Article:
In a preferred embodiment insulating means 24 is a piece of ion impermeable tape having a polyester backing and an acrylate adhesive. The adhesive can be omitted whereby the polyester film is held in place by pressure between the electrodes. However, the use of an adhesive simplifies the manufacture by holding the film in place until the electrode stack is fully wound. The dimensions of the tape should be such so as to cover a substantial portion of surface of anode segment 18 which faces the cathode. Unexpectedly, it has been discovered that means 24 does not need to cover the entire inner surface of anode segment 18, however means 24 should cover at least about 66%, and preferably at least about 80% of the inner surface of said anode segment. Thus, when the cell is driven into voltage reversal the lithium cannot plate through the ion impermeable tape to the cathode. It is thereby ensured that lithium will plate onto the metal foil 22. In another embodiment means 24 is a piece of material, such as a non-woven polypropylene mat having a greater weight density per unit length than the separator 16. The greater weight density per unit length will insure that means 24 is a more resistive to plate lithium through than the separator 16. The greater resistance will ensure that lithium will preferentially plate through the lower resistance pathway to the metal foil 22.

According to the present invention, conductive member 22 and insulating means 24 are essential even when insulating means 24 covers the entire inner surface of anode segment 18. In this latter situation, one might expect that lithium would be totally blocked from plating to the cathode and that conductive member 22 would not be necessary. However, plating of lithium onto the cathode would still occur because current passes through the lithium at the edge of the tape. When metal foil 22 is present, it acts as a counter electrode and lithium preferably plates thereto.

With the spirally wound cell design shown in FIG. 1, it is desirable to include a cathode edge protector 26. Edge protector 26 is placed between the outermost edge of cathode 12 and the lithium anode 14 lying immediately behind the cathode edge in order to protect against sharp points on the edge of the cathode from piercing through separator 16 and causing a short to anode 14. In order for the present invention to operate properly, protector 26 should be made from a highly porous material so that plating to metal foil 22 is not hampered. Suitable materials include non-woven fabrics made from polyolefins such as polypropylene or polyethylene. Polypropylene is the preferred material.

The features and advantages of the present invention are demonstrated in the following examples.

COMPARATIVE EXAMPLE A

Four 2/3A size lithium/manganese dioxide cells are built having a lithium foil anode, a manganese dioxide cathode, and a microporous polypropylene separator spirally wound together with the separator between the anode and cathode. The lithium anode is 8.7 inches long, 0.9 inch wide, and 0.007 inch thick. The manganese dioxide cathode is 9.3 inches long, 1 inch wide, and 0.015 inch thick. The anode and cathode are spirally wound together with a 1 mil microporous polypropylene separator therebetween such that about 0.6 inch of anode lies along the outer circumference of the spirally wound electrode stack. A metal anode tab comprising nickel is located on the inner surface of this outer segment of anode. A piece of adhesive tape comprising a Mylar backing and an acrylate adhesive and about 0.4 inches long is applied over the metal anode tab onto the lithium surface. The cells are filled with an electrolyte comprising 0.65 molar LiClO4 in a mixture of propylene carbonate and dioxolane. Each cell has an open circuit voltage of about 3.2V and has a capacity of about 1.4 A-Hr to a 2 volt cutoff under a 100 ohm load.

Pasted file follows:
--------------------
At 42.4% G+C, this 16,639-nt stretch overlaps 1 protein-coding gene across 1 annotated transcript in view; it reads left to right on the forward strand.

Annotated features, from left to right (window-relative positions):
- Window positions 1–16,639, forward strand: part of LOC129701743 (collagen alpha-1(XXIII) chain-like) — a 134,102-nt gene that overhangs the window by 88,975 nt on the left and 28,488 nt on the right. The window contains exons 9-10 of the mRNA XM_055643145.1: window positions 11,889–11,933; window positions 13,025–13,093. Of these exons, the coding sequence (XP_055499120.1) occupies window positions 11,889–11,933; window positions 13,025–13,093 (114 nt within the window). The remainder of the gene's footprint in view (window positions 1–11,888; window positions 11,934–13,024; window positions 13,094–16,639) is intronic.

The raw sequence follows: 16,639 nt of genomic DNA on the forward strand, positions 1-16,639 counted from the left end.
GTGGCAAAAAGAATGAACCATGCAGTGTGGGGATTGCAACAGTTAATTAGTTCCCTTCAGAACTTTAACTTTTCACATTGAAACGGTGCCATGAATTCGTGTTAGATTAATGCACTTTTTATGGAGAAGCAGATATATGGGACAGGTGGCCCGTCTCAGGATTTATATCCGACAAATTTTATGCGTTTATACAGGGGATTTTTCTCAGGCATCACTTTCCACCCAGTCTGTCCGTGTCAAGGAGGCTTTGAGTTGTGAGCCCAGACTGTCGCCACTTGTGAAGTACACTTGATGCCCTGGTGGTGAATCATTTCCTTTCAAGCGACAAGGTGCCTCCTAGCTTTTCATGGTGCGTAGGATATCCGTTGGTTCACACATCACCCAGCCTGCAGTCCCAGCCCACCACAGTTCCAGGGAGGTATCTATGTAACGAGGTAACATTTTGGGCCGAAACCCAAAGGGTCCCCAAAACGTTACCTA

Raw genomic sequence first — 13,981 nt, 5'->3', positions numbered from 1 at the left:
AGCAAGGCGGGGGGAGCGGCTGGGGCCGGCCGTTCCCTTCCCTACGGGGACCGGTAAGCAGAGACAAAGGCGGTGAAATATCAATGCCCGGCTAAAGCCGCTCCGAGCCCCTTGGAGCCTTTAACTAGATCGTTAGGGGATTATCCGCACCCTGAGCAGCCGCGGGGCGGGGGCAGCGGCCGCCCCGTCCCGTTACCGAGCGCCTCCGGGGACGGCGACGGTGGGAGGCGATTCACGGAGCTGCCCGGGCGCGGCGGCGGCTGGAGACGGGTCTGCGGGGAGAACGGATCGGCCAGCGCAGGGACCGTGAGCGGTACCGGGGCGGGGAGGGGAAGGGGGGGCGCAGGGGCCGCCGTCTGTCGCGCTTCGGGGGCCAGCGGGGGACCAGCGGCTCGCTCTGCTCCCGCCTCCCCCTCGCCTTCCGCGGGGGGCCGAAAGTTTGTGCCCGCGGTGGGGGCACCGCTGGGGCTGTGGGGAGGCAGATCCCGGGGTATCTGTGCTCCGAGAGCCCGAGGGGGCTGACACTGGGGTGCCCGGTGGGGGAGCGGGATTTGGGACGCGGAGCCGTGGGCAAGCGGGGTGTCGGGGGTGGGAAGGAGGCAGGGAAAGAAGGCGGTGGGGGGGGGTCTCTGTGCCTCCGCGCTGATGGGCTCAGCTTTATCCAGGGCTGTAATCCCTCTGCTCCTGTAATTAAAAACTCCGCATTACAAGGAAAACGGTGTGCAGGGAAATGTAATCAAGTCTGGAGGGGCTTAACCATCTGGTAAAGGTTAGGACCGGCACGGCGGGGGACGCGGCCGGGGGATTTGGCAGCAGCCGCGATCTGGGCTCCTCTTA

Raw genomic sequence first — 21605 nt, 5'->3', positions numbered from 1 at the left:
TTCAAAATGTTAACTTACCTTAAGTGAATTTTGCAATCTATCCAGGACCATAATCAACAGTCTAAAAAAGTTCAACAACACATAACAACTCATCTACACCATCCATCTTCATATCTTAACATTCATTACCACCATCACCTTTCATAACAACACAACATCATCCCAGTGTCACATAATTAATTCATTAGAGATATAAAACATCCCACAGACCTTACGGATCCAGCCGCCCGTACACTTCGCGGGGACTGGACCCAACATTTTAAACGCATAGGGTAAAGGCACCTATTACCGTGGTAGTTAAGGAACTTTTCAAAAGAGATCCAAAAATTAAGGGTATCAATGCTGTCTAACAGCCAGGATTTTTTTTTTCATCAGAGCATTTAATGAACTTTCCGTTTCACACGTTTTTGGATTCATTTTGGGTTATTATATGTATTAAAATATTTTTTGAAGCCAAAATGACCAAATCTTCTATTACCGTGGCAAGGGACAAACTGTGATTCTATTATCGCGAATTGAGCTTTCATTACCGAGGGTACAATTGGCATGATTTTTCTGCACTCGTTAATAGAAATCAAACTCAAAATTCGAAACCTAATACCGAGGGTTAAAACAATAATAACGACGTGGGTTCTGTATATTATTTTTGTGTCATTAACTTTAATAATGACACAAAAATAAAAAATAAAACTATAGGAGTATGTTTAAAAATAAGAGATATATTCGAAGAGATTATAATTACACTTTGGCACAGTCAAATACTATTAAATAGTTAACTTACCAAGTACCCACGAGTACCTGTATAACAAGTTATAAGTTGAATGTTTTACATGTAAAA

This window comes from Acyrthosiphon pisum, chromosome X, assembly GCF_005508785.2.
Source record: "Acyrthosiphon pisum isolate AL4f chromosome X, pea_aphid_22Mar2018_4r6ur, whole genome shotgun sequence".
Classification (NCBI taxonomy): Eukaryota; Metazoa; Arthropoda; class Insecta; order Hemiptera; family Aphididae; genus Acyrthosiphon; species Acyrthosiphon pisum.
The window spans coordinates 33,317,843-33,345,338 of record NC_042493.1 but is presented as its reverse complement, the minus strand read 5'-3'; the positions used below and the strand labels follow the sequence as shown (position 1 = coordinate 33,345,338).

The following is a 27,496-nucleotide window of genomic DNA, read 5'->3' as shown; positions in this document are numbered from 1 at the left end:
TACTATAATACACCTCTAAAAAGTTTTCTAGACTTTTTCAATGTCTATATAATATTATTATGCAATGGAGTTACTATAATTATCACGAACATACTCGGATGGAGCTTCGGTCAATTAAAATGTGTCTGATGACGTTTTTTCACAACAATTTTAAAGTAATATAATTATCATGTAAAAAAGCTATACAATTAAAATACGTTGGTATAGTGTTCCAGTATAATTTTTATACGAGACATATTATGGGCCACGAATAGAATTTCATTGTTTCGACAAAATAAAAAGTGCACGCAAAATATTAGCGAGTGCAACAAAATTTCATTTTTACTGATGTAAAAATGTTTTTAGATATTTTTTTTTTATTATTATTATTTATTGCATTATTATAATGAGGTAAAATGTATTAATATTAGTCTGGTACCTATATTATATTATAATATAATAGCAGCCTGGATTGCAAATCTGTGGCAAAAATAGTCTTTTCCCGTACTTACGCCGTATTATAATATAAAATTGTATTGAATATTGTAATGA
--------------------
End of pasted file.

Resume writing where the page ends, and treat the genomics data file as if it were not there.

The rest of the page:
One of the cells is discharged by about 40% of its original capacity. This cell is then connected in series with the other three undischarged cells. This arrangement simulates the situation where a consumer connects a partially discharged cell with fresh cells. A 6 ohm resistor is used to discharge the four cells connected in series. FIG. 2 shows the voltage and temperature characteristics of the partially discharged cell. The figure shows that within the first hour the voltage of the partially discharged cell is driven below zero volts. Lithium plates onto the cathode as long as the cell voltage remains below zero. After about one hour the cell temperature reaches a peak and begins to fall because the current being supplied by the three "driver" cells begins to fall. Slightly after two hours a short circuit occurs, said short being caused by plated lithium which makes contact between the anode and cathode. The short is evidenced by the voltage of the cell falling to zero. A current surge results from the short and causes tremendous heating. The cell temperature goes off scale in the FIG. but is measured to be about 442° C. This temperature is the result of hazardous reactions between the chemicals in the cell causing thermal runaway thereof.

EXAMPLE 1

Three 2/3A size lithium/manganese dioxide cells are built identically to the above described cells.

A fourth cell is built identically except that, in accordance with the present invention, a piece if aluminum foil 1 inch wide and 1 mil thick is wrapped around the circumference of the spirally wound electrodes. The aluminum foil is held apart from contacting the outer anode segment by the separator. A wrapping of separator holds the foil in place prior to insertion into the cell can. This cell is discharged to 50% of its original capacity and is then connected in series with the three undischarged cells.

The four cells are then discharged through a 6 ohm resistor. FIG. 3 shows the temperature and voltage characteristics of the cell made in accordance with the present invention. The cell temperature rises to about 95° C. but the cell voltage is not driven to large negative values as in the previous example. Rather, the voltage does not go below about -1 volt. The current is safely shunted through the cell by the plate-like lithium deposit on the metal foil as described above.